Americans Ditching the Driver’s Seat
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Photo by Ben McLeod

Could this be the end of America’s love affair with cars?

Over the years, driving has slowed down, leveled out, and then finally, with the dramatic increase in gas prices, declined. Now, we are “witnessing the largest sustained drops in driving that this nation has ever seen,” says Robert Puentes, a fellow in the metropolitan policy program of The Brookings Institution, which released a report last week that reveals startling facts about the decline of driving in America:

  • The number of miles that Americans have traveled in their cars – a measurement known as “vehicle miles traveled” or VMT – has been falling since 2007.
  • From October 2007 to September 2008, Americans drove 90 billion fewer miles than the same time period the year before.
  • For the first time ever, Americans are driving fewer miles than the total amount of roads available.
  • At the same time, transit use is at its highest level since the 1950s.


According to the press release:

“America is experiencing its longest and steepest drop in driving, signaling a permanent shift away from reliance on the car to other modes of transportation. In the coming years, this shift will have far reaching implications for transportation, environmental, energy, and land-use planning.”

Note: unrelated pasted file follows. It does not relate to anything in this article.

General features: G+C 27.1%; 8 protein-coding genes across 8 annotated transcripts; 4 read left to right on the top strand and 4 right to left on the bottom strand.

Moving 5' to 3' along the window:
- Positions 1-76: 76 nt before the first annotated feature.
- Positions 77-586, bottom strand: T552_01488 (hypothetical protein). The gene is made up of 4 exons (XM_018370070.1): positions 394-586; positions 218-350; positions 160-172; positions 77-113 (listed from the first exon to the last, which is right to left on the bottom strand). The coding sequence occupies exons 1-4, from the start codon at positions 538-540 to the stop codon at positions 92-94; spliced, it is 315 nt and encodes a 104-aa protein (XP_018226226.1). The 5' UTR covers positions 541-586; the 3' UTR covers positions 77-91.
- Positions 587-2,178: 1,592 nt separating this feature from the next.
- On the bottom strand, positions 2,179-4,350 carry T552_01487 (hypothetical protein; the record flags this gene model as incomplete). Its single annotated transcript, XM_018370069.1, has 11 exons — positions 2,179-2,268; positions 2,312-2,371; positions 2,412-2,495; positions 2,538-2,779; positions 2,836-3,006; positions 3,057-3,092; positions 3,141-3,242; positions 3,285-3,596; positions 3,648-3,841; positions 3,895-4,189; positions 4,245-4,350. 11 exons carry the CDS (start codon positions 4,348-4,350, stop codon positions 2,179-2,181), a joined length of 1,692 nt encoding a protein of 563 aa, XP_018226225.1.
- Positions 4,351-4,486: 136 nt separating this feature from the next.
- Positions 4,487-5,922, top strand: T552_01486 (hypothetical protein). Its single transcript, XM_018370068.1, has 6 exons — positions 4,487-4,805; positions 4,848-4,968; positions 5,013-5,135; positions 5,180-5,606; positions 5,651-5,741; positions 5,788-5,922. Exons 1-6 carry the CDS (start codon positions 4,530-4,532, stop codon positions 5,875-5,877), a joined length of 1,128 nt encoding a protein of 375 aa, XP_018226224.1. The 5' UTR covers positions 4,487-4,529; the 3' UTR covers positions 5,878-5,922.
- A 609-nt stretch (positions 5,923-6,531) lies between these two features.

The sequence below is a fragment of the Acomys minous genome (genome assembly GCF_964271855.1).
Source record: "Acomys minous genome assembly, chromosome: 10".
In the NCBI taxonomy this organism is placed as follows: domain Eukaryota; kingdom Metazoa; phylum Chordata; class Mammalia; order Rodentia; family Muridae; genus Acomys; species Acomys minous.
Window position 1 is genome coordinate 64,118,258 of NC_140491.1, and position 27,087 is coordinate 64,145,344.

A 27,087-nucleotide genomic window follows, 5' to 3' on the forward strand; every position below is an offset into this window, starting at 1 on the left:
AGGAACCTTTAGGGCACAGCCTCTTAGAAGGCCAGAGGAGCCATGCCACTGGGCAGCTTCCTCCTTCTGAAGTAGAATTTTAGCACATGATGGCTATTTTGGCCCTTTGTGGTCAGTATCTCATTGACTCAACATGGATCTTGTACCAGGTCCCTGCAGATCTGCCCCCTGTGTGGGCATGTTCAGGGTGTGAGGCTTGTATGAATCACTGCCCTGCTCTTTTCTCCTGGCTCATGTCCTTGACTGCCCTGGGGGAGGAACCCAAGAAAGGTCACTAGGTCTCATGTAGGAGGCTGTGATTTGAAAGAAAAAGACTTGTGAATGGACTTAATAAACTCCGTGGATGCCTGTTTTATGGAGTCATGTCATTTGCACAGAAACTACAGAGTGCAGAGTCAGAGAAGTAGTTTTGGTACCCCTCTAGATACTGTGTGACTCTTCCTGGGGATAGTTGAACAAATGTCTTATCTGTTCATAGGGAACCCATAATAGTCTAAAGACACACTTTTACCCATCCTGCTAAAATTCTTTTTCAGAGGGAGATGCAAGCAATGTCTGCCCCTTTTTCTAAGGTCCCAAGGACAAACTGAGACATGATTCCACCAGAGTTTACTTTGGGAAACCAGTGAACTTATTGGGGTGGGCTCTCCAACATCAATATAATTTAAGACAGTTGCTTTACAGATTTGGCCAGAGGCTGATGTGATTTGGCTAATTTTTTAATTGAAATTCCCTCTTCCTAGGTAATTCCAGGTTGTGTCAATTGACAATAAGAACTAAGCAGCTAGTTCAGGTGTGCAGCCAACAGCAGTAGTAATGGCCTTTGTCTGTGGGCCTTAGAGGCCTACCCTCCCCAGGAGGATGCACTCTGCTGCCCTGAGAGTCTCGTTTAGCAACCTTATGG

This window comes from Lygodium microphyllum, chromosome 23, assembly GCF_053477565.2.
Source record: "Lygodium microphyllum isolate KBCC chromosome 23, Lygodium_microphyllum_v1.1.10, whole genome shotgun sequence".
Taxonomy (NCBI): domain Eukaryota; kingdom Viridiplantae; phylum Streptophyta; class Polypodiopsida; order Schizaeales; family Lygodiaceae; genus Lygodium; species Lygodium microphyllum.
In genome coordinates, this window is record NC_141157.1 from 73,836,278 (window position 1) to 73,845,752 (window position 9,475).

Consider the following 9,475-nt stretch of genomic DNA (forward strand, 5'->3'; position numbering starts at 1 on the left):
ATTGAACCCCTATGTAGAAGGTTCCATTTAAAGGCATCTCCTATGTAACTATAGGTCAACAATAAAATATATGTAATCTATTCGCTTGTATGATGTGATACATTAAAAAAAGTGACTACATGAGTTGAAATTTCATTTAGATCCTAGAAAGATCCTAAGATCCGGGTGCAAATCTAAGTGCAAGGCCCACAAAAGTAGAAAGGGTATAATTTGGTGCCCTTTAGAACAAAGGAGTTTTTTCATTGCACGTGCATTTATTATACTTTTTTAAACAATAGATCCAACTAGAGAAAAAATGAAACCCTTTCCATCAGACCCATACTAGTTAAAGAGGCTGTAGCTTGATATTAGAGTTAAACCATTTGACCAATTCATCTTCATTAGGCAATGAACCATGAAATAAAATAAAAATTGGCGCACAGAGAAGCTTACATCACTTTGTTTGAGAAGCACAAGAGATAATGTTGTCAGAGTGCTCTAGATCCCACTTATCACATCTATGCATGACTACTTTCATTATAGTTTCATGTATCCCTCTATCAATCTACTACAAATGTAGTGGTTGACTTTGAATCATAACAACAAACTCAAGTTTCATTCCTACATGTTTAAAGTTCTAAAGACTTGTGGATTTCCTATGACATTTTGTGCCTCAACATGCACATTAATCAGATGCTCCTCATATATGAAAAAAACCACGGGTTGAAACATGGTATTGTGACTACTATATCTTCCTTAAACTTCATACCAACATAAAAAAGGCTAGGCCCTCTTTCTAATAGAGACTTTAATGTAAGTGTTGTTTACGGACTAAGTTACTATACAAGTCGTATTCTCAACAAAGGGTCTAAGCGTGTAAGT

What are some of these implications?

  • Lower fuel consumption improves energy security, as well as mitigates climate change
  • Fewer cars on the road reduces traffic fatalities
  • Urban centers are becoming denser and more accessible

In economic terms, there is a big question that needs to be addressed. Since Americans are driving less, they’re paying less on the gas tax, so there are less revenues for transportation projects.

Some tough choices will have to be made. Should Congress raise the gas tax on the federal level to cover any shortfall? Should states adjust their own fuels tax policies? In light of the decline of driving, what kind of new infrastructure will America need? Should the government pump more money into beltways and highways, or should it invest in the kind of transportation that many people have already embraced, like trains and subways?

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  • http://urbanmilwaukee.com Dave Reid

    Well lets see if this trend continues. I hope it does but I think a lot of the reduction is tied to the economic slowdown and if the economy picks back up people to a large extent will go back to their old ways. That said now is the time to expand transit to keep more of these new riders and prepare for the next oil spike.